Year B Advent 3rd Sunday: John 1:6-8.19-28

1:06 A man came, sent by God. His name was John.
1:07 He came as a witness, to bear witness to the light,
so that everyone might believe through him.
1:08 He was not the light, he was to bear witness to the light.

1:19 This was the witness of John, when the Jews sent to him
priests and Levites from Jerusalem to ask him, 'Who are you?'
1:20 He declared, he did not deny but declared, 'I am not the Christ.'
1:21 So they asked, 'Then are you Elijah?'
He replied, 'I am not.' 'Are you the Prophet?' He answered, 'No.'
1:22 So they said to him, 'Who are you? We must take back an answer to those who sent us.
 What have you to say about yourself?'
1:23 So he said, 'I am, as Isaiah prophesied: A voice of one that cries in the desert:
Prepare a way for the Lord. Make his paths straight!'
1:24 Now those who had been sent were Pharisees,
1:25 and they put this question to him, 'Why are you baptising
if you are not the Christ, and not Elijah, and not the Prophet?'
1:26 John answered them,
'I baptise with water; but standing among you - unknown to you -
1;27 is the one who is coming after me; and I am not fit to undo the strap of his sandal.'
1:28 This happened at Bethany, on the far side of the Jordan, where John was baptising.

In the opening hymn of his Gospel John (1:1-18) announces that John the Baptist gave witness about the coming of Jesus. The composers of the liturgy placed those lines from the opening hymn at the beginning of the reading which tells about the witness John the Baptist gave about himself… and Jesus.

In the Gospels of Matthew, Mark and Luke, John is called the Baptist. That is not the case in John’s Gospel. Sure, John is baptizing, but here is much more important his role as a witness. The whole scene is pictured in terms of a preliminary hearing. The authorities in the religious center of Jerusalem send an investigation committee consisting of temple priests and Levites. They have to report their results to those who sent them.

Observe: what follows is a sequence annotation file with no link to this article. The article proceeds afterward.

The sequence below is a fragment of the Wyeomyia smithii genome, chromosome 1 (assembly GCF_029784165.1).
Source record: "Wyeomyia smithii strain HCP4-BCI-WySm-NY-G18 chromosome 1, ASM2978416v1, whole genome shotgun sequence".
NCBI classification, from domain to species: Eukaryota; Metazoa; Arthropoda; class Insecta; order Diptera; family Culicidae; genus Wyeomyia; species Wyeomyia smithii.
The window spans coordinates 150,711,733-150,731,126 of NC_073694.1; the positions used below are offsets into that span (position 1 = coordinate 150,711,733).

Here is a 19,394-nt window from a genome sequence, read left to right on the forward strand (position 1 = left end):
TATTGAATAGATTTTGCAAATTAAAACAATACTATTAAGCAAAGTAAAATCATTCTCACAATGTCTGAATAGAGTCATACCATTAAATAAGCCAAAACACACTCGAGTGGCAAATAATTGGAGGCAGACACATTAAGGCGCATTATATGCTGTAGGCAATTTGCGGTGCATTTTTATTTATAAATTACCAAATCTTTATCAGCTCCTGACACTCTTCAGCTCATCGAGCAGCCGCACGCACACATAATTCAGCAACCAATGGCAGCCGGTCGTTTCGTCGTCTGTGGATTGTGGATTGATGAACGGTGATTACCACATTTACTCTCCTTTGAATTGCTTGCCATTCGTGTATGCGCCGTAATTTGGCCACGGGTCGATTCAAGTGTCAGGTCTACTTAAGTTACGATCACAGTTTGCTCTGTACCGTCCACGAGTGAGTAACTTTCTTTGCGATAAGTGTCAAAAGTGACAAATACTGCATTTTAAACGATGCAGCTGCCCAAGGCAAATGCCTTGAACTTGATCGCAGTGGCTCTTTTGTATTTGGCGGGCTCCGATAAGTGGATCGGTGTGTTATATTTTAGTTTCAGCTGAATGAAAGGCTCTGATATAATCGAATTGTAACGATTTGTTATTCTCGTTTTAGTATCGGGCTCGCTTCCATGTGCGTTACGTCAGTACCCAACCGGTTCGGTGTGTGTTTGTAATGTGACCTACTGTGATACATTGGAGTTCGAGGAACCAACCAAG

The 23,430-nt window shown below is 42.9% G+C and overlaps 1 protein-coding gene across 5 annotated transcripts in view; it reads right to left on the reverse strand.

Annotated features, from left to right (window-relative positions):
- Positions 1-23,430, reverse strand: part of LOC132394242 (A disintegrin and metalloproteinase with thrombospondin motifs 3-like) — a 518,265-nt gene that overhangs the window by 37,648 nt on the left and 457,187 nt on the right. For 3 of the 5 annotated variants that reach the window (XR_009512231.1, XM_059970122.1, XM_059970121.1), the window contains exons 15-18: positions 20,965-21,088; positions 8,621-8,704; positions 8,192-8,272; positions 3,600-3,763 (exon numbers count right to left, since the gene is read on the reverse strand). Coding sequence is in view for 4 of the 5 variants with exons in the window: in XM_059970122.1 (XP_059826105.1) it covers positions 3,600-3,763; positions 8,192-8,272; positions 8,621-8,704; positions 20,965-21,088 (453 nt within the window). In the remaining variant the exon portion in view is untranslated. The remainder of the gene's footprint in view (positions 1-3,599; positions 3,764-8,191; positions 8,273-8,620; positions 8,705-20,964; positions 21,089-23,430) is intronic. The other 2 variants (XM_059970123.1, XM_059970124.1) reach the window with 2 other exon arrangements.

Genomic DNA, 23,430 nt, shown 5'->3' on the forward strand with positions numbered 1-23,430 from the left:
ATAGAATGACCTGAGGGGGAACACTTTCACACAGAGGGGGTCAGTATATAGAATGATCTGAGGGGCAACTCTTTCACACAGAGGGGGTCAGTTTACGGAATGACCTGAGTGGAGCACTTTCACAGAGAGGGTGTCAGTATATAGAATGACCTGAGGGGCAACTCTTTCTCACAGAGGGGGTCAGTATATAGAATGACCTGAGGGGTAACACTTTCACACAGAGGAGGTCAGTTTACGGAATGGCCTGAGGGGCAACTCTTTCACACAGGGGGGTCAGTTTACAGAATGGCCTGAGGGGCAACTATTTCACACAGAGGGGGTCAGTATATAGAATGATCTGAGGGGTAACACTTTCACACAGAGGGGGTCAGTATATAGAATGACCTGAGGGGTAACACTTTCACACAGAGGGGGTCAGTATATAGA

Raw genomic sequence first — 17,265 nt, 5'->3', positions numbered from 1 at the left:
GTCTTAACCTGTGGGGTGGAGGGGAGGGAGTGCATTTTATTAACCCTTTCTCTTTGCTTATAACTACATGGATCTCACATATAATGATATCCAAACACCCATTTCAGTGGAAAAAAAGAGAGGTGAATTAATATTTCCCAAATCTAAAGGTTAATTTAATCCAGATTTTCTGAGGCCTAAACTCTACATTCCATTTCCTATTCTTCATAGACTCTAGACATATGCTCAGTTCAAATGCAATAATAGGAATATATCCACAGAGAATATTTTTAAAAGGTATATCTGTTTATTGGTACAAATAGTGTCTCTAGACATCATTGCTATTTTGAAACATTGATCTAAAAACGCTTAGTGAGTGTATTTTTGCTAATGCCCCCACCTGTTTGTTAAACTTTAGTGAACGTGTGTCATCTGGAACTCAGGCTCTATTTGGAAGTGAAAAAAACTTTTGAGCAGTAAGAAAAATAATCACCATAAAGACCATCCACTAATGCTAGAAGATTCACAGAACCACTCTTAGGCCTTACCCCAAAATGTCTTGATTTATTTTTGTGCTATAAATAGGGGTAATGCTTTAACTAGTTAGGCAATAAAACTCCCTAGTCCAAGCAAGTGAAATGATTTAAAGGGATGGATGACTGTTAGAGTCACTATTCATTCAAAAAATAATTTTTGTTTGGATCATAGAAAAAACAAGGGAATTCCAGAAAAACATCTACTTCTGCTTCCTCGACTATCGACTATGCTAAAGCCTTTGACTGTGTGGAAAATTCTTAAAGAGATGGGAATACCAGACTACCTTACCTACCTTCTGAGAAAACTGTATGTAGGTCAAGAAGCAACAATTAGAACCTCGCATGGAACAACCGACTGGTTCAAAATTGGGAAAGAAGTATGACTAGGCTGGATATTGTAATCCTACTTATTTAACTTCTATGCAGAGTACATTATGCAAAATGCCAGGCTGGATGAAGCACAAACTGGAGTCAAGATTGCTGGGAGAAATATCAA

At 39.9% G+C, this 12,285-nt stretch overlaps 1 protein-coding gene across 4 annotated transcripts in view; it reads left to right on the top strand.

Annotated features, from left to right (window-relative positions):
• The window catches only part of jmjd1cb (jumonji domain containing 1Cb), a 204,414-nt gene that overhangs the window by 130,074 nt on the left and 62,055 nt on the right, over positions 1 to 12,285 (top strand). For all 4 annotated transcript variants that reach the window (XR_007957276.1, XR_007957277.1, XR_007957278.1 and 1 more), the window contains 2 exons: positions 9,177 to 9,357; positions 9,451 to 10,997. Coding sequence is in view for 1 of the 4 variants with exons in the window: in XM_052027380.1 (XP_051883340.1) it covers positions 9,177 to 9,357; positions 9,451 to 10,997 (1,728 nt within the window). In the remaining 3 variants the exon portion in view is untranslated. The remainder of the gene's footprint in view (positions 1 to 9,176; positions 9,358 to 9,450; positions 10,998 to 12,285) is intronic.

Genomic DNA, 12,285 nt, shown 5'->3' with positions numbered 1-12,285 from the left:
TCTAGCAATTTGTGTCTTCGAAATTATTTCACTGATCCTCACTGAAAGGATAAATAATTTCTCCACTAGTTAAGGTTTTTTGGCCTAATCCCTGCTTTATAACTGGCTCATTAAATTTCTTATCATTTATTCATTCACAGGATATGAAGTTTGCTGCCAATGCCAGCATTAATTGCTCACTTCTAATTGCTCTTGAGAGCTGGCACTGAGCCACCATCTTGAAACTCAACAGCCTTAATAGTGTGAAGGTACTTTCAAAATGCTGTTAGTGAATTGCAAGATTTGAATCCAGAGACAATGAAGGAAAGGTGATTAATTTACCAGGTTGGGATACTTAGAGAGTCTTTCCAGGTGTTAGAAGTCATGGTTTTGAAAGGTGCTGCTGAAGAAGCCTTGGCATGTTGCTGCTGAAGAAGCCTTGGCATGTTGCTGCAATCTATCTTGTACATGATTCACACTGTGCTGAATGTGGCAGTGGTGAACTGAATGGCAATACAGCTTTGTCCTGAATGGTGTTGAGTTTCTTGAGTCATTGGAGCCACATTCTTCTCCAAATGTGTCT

They are asking who he is. They are apparently not interested in his name nor in his mission. Three times they have the same question, asking if John is fitting in their religious categories. Three times John’s answer is clear, ‘I am not!’ He does not fit. So they are asking for his justification, ‘how can you baptize if you are not…?’ John witnesses that he is ‘only’ the voice of which Isaiah spoke in his prophecies, the one who prepares the way for the Lord.

Actually, a strange witness. A witness is somebody who testifies to he saw. In this context John is not asked what he saw. He will tell that later (1:29-34).

This event takes place ‘in Bethany, on the opposite side of the Jordan’. Look at the map: there is no place called Bethany. Nevertheless John mentions the name of Bethany (‘house of the poor’). Bethany was at a distance of fifteen miles from Jerusalem where Lazarus will be raised from the dead later (11:1). Is John anticipating that event by mentioning the name of Bethany? Is Bethany the place from where you go to new life? That seems to be confirmed by the word ‘the opposite side of the Jordan’. That was the place where - according to tradition - Moses made his speech to God’s people before they entered into the new life of the Holy Land (Deuteronomy 1:1); where he gave the choice to the people between the way either to death or to life (Deuteronomy 30:15). It was the place from where God’s people entered the Holy Land guided by Joshua (Joshua 1:2).

Picture Meditation

This 19th century stained glass illustrates John’s words ‘…standing among you - unknown to you - is the one who is coming after me…’ I took it in France, Brittany, Dinan, St-Malo. (photographed by Fr Dries)

John - in his camel-hair garment, but without his leather belt! - is placed a little bit higher than his audience. So his word can be heard by everybody. The people are looking up to him. The men, standing on the right, are they the priests and Levites from Jerusalem?

I look at all these people. How are they listening? What is going on in their heads, in their hearts? Is there a difference between the sitting and the standing people? Between the men and the women? And with whom of them could I identify myself? How am I listening to John’s words? Does he make me curious about the one who will come after him?

Behind John, still a little bit higher than John, we see Jesus. Apparently not noticed by the audience. How often did it happen in my life that Jesus was there and I didn’t notice him at the moment itself, but later? How did I - after all - recognize Jesus’ presence? Is it an idea to make a litany of these events?

The composition of the artist gives the impression that John is the spokesman of Jesus. Who is…, who are…, who was…, who were Jesus’ spokespersons in my life? Perhaps I could make a litany of them as well?

I finish with a talk with one of the listening people; with John the Baptist; with Jesus.

by Fr Dries van den Akker SJ